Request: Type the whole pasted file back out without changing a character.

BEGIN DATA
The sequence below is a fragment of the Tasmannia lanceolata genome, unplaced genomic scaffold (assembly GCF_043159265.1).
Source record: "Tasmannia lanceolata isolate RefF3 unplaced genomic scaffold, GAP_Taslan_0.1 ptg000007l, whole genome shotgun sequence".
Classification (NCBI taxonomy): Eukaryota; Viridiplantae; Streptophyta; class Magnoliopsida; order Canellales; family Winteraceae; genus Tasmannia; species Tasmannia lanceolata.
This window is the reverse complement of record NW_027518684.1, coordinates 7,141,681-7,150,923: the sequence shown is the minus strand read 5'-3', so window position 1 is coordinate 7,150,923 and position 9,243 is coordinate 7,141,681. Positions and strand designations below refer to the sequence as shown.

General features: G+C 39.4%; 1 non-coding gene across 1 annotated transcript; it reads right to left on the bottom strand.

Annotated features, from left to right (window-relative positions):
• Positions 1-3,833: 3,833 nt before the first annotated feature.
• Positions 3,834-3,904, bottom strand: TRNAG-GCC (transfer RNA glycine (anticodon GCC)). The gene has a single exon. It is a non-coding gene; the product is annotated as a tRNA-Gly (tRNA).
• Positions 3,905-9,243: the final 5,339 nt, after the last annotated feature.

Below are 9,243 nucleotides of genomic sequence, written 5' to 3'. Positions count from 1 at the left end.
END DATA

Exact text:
The sequence below is a fragment of the Tasmannia lanceolata genome, unplaced genomic scaffold (assembly GCF_043159265.1).
Source record: "Tasmannia lanceolata isolate RefF3 unplaced genomic scaffold, GAP_Taslan_0.1 ptg000007l, whole genome shotgun sequence".
Classification (NCBI taxonomy): Eukaryota; Viridiplantae; Streptophyta; class Magnoliopsida; order Canellales; family Winteraceae; genus Tasmannia; species Tasmannia lanceolata.
This window is the reverse complement of record NW_027518684.1, coordinates 7,141,681-7,150,923: the sequence shown is the minus strand read 5'-3', so window position 1 is coordinate 7,150,923 and position 9,243 is coordinate 7,141,681. Positions and strand designations below refer to the sequence as shown.

General features: G+C 39.4%; 1 non-coding gene across 1 annotated transcript; it reads right to left on the bottom strand.

Annotated features, from left to right (window-relative positions):
• Positions 1-3,833: 3,833 nt before the first annotated feature.
• Positions 3,834-3,904, bottom strand: TRNAG-GCC (transfer RNA glycine (anticodon GCC)). The gene has a single exon. It is a non-coding gene; the product is annotated as a tRNA-Gly (tRNA).
• Positions 3,905-9,243: the final 5,339 nt, after the last annotated feature.

Below are 9,243 nucleotides of genomic sequence, written 5' to 3'. Positions count from 1 at the left end.